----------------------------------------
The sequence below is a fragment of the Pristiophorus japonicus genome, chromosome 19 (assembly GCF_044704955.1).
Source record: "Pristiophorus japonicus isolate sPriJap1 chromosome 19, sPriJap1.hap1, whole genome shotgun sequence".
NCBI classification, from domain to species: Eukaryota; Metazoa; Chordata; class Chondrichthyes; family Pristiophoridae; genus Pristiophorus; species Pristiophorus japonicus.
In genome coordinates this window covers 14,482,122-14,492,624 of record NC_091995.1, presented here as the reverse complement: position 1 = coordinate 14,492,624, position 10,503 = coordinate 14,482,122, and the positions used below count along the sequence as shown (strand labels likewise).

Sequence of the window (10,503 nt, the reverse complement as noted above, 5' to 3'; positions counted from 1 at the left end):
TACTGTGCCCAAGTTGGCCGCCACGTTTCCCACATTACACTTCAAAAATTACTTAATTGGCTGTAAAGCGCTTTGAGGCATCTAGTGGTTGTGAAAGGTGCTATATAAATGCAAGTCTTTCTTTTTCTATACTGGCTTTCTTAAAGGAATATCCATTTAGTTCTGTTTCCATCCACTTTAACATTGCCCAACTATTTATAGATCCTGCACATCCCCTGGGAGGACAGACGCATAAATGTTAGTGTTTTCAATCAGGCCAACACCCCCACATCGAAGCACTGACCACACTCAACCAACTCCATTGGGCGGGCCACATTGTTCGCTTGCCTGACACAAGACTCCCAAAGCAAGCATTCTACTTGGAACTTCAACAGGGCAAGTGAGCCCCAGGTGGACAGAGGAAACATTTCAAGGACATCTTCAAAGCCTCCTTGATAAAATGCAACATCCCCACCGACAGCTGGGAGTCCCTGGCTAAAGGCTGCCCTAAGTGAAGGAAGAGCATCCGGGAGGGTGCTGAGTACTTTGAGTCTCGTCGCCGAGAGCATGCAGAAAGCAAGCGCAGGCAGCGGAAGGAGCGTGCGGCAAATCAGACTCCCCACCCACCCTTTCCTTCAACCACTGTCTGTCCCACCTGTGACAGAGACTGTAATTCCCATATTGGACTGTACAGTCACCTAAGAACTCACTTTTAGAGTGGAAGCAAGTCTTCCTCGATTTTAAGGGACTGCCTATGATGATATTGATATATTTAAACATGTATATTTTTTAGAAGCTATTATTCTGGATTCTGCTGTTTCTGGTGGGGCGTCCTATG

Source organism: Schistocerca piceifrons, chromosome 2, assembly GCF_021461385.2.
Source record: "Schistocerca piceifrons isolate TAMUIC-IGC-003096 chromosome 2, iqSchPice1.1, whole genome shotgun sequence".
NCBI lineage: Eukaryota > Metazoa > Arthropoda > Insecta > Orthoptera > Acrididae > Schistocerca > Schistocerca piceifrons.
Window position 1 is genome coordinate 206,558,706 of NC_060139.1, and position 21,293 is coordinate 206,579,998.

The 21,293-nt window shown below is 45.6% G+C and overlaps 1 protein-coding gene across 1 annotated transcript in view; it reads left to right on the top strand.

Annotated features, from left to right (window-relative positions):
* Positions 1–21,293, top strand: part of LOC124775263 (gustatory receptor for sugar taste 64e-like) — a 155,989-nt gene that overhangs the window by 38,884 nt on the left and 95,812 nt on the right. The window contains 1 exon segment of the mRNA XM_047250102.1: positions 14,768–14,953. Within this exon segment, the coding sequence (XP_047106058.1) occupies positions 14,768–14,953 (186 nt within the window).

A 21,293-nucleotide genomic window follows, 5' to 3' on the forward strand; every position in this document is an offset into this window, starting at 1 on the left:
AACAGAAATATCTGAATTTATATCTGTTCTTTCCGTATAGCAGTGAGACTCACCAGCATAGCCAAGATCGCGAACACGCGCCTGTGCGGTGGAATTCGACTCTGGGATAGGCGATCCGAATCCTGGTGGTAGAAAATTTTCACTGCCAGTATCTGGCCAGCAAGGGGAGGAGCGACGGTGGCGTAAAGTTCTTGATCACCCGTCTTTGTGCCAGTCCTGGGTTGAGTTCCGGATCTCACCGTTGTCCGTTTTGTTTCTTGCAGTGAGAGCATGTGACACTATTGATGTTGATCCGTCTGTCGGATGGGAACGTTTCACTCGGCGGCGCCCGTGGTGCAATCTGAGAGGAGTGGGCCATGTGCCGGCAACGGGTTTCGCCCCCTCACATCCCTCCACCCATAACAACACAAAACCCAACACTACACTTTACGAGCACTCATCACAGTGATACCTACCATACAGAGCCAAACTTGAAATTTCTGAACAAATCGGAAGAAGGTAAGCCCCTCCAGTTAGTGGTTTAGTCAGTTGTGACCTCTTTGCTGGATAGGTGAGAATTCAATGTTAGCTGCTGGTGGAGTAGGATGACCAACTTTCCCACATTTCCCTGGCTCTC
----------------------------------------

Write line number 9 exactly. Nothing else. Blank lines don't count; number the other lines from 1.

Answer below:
NCBI lineage: Eukaryota > Metazoa > Arthropoda > Insecta > Orthoptera > Acrididae > Schistocerca > Schistocerca piceifrons.